Every chief engineer on leave or waiting orders, for the first five years after his commission, one thousand two hundred dollars.

        For the second five years after the date of his commission, one thousand three hundred dollars.

        For the third five years after the date of his commission, one thousand four hundred dollars.

        After fifteen years' service after the date of his commission, one thousand five hundred dollars.

        Every first assistant engineer on duty, one thousand two hundred and fifty dollars.

        When on leave or waiting orders, nine hundred dollars.

        Every second assistant engineer on duty, one thousand dollars.

        When on leave or waiting orders, seven hundred and fifty dollars.

        Every third assistant engineer on duty, seven hundred and fifty dollars.

        When on leave or waiting orders, six hundred dollars.

        Warrant Officers.--Every boatswain, gunner, carpenter and sail-maker on duty at sea, for the first three years' sea service after the date of his warrant, one thousand dollars.

        For the second three years' sea service after the date of his warrant, one thousand one hundred and fifty dollars.

        For the third three years' sea service after the date of his warrant, one thousand two hundred and fifty dollars.

        For the fourth three years' sea service after the date of his warrant, one thousand three hundred and fifty dollars.

        For twelve years' sea service and upwards, one thousand four hundred and fifty dollars.

        When on other duty :

        For the first three years' of sea service after the date of warrant, eight hundred dollars.

        For the second three years' sea service after the date of his warrant, nine hundred dollars.


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        For the third three years of sea service after the date of his warrant, one thousand dollars.

        For the fourth three years' sea service after the date of his warrant, one thousand one hundred dollars.

        For twelve years' sea service and upwards, one thousand two hundred dollars.

        When on leave or waiting orders:

        For the first three years' sea service after the date of his warrant, six hundred dollars.

        For the second three years' sea service after the date of his warrant, seven hundred dollars.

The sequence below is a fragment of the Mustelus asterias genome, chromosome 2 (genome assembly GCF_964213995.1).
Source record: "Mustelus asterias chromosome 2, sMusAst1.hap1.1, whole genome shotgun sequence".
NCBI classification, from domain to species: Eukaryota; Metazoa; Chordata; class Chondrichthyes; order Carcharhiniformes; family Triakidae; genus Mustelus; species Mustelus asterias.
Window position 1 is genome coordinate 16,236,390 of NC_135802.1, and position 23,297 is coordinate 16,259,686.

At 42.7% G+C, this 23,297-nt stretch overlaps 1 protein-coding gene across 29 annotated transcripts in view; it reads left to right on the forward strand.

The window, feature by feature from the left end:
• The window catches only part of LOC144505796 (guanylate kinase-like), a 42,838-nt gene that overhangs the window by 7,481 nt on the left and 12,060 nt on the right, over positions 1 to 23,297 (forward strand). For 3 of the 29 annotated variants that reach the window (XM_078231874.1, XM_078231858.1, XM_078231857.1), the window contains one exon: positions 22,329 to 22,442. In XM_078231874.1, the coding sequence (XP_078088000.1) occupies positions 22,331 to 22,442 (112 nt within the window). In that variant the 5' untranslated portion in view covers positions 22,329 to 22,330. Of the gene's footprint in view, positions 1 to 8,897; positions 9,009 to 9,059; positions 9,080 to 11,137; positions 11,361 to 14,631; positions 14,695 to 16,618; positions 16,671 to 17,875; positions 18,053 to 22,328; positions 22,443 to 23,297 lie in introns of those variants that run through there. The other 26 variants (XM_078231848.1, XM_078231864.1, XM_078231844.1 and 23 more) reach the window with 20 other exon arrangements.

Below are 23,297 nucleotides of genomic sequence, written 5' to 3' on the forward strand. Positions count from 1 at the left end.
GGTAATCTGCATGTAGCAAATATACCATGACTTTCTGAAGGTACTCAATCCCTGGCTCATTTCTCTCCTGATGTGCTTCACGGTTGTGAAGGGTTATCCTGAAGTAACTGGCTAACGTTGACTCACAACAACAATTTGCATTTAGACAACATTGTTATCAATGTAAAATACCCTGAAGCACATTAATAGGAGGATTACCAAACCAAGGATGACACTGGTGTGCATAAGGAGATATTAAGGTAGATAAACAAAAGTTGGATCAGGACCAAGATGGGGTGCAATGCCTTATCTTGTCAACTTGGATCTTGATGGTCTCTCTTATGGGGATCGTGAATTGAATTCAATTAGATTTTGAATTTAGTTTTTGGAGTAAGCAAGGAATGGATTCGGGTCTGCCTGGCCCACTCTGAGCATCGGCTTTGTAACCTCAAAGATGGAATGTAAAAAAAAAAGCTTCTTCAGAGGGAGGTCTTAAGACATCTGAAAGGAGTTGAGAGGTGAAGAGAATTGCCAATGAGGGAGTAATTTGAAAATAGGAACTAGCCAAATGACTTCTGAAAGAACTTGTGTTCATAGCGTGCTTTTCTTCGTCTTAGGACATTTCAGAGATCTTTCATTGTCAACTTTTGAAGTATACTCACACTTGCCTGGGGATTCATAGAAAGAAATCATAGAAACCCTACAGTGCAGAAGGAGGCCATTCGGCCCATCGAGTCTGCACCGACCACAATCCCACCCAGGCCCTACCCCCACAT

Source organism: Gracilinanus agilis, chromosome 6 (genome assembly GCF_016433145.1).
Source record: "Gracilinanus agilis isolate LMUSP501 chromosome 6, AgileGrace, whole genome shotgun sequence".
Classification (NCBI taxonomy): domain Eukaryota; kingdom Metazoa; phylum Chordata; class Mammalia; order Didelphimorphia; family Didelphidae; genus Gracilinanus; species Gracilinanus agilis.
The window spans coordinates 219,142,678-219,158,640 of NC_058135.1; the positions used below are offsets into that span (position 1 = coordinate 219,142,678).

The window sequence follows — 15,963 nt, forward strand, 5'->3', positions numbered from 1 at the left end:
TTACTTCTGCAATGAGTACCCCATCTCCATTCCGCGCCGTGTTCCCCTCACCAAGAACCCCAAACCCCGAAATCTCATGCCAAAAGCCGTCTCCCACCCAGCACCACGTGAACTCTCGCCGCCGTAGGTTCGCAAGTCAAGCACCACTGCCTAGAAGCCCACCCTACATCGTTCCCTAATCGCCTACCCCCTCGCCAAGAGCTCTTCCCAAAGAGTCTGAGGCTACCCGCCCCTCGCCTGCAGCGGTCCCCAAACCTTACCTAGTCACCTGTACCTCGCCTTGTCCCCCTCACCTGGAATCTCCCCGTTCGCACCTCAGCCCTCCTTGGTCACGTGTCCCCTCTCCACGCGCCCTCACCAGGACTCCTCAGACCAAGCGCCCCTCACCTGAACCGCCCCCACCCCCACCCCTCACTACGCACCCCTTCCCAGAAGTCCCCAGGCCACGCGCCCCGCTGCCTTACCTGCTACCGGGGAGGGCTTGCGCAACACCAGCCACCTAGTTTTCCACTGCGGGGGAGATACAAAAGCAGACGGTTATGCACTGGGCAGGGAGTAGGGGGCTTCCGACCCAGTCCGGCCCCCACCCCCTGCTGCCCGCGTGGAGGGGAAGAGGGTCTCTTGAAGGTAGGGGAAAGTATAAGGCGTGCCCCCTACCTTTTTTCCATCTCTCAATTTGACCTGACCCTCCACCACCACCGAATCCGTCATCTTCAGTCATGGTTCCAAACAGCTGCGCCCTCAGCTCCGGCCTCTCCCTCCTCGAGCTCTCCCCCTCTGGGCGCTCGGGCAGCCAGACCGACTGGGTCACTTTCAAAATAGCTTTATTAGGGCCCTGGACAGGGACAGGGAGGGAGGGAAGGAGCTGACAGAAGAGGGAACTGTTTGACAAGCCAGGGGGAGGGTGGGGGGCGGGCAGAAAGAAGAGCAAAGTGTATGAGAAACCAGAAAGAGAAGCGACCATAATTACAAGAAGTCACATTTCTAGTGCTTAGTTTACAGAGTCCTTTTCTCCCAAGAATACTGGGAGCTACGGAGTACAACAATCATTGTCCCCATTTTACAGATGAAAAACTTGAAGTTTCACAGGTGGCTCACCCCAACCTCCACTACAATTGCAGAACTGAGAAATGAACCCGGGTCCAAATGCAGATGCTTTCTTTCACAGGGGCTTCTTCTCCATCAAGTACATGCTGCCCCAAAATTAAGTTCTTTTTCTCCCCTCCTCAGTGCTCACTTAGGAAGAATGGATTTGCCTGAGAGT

For the third three years' sea service after the date of his warrant, eight hundred dollars.

        For the fourth three years' sea service after the date of his warrant, nine hundred dollars.

        For twelve years' sea service and upwards, one thousand dollars.

        And be it further enacted, That the commissioned officers hereinbefore provided for, and who shall not be nominated before the adjournment of Congress, may be appointed by the President during the recess, to hold their commissions until the next session of Congress.

        SEC. 3. In computing the length of service of such officers as were attached to the navy of the United States, but who have resigned, and have been or may be received into the Confederate States, their period of service in the navy of the United States shall be included, and no service shall be regarded as sea service in the purview of said act but such as shall actually be performed at sea, and in vessels employed by authority of law.

        SEC. 4. The pay of seamen of the navy shall be determined by the President, and may be altered by him from time to time as circumstances may require.

        SEC. 5. There shall be a corps of marines, to consist of one major, one quartermaster, one paymaster, one adjutant, one sergeant-major, one quartermaster-sergeant, and six companies, each company to consist of one captain, one first and one second lieutenant, four sergeants, four corporals, one hundred men and two musicians; and the pay and allowances of the officers and enlisted men shall be the same as that of the officers and enlisted men of like grade in the infantry of the army, except that the ration of the enlisted marines shall be the ration allowed by law to seamen.

        SEC. 6. The following officers shall be attached to the